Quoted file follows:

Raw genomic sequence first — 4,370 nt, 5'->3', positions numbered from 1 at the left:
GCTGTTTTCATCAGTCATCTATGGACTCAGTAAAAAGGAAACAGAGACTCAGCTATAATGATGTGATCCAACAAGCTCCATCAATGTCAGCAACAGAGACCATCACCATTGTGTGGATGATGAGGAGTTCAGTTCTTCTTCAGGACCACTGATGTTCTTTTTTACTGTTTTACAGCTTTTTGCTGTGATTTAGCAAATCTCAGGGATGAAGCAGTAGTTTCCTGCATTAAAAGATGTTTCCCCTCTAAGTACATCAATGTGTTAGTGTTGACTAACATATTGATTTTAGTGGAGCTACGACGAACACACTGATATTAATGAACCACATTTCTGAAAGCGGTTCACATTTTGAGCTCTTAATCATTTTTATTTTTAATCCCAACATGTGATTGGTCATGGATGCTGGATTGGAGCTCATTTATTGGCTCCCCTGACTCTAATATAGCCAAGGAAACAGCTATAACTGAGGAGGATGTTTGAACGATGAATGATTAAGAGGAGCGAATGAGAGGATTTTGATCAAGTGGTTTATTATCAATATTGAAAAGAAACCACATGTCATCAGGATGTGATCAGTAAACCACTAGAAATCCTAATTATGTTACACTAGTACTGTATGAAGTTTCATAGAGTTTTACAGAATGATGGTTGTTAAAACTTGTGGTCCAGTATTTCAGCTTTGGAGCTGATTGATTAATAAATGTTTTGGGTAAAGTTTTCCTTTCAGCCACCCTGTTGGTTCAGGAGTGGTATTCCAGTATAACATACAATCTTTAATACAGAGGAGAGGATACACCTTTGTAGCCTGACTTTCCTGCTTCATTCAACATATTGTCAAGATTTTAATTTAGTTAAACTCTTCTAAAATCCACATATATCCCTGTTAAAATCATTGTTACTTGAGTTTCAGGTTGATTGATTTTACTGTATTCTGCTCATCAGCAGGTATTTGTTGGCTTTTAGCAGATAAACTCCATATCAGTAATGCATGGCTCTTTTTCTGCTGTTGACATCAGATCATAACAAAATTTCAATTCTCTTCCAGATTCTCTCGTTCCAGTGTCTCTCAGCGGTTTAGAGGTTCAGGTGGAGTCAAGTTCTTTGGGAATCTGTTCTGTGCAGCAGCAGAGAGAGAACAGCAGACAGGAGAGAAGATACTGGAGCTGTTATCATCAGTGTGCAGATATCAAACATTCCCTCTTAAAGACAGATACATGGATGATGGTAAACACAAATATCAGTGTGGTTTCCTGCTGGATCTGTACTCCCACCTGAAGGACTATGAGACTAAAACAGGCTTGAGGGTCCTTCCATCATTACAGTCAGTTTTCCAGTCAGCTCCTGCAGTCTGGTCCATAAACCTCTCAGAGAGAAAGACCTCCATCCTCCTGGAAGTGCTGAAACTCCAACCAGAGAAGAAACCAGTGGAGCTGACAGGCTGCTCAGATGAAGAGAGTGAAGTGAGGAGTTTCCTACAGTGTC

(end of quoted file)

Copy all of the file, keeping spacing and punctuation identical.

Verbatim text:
Raw genomic sequence first — 4,370 nt, 5'->3', positions numbered from 1 at the left:
GCTGTTTTCATCAGTCATCTATGGACTCAGTAAAAAGGAAACAGAGACTCAGCTATAATGATGTGATCCAACAAGCTCCATCAATGTCAGCAACAGAGACCATCACCATTGTGTGGATGATGAGGAGTTCAGTTCTTCTTCAGGACCACTGATGTTCTTTTTTACTGTTTTACAGCTTTTTGCTGTGATTTAGCAAATCTCAGGGATGAAGCAGTAGTTTCCTGCATTAAAAGATGTTTCCCCTCTAAGTACATCAATGTGTTAGTGTTGACTAACATATTGATTTTAGTGGAGCTACGACGAACACACTGATATTAATGAACCACATTTCTGAAAGCGGTTCACATTTTGAGCTCTTAATCATTTTTATTTTTAATCCCAACATGTGATTGGTCATGGATGCTGGATTGGAGCTCATTTATTGGCTCCCCTGACTCTAATATAGCCAAGGAAACAGCTATAACTGAGGAGGATGTTTGAACGATGAATGATTAAGAGGAGCGAATGAGAGGATTTTGATCAAGTGGTTTATTATCAATATTGAAAAGAAACCACATGTCATCAGGATGTGATCAGTAAACCACTAGAAATCCTAATTATGTTACACTAGTACTGTATGAAGTTTCATAGAGTTTTACAGAATGATGGTTGTTAAAACTTGTGGTCCAGTATTTCAGCTTTGGAGCTGATTGATTAATAAATGTTTTGGGTAAAGTTTTCCTTTCAGCCACCCTGTTGGTTCAGGAGTGGTATTCCAGTATAACATACAATCTTTAATACAGAGGAGAGGATACACCTTTGTAGCCTGACTTTCCTGCTTCATTCAACATATTGTCAAGATTTTAATTTAGTTAAACTCTTCTAAAATCCACATATATCCCTGTTAAAATCATTGTTACTTGAGTTTCAGGTTGATTGATTTTACTGTATTCTGCTCATCAGCAGGTATTTGTTGGCTTTTAGCAGATAAACTCCATATCAGTAATGCATGGCTCTTTTTCTGCTGTTGACATCAGATCATAACAAAATTTCAATTCTCTTCCAGATTCTCTCGTTCCAGTGTCTCTCAGCGGTTTAGAGGTTCAGGTGGAGTCAAGTTCTTTGGGAATCTGTTCTGTGCAGCAGCAGAGAGAGAACAGCAGACAGGAGAGAAGATACTGGAGCTGTTATCATCAGTGTGCAGATATCAAACATTCCCTCTTAAAGACAGATACATGGATGATGGTAAACACAAATATCAGTGTGGTTTCCTGCTGGATCTGTACTCCCACCTGAAGGACTATGAGACTAAAACAGGCTTGAGGGTCCTTCCATCATTACAGTCAGTTTTCCAGTCAGCTCCTGCAGTCTGGTCCATAAACCTCTCAGAGAGAAAGACCTCCATCCTCCTGGAAGTGCTGAAACTCCAACCAGAGAAGAAACCAGTGGAGCTGACAGGCTGCTCAGATGAAGAGAGTGAAGTGAGGAGTTTCCTACAGTGTC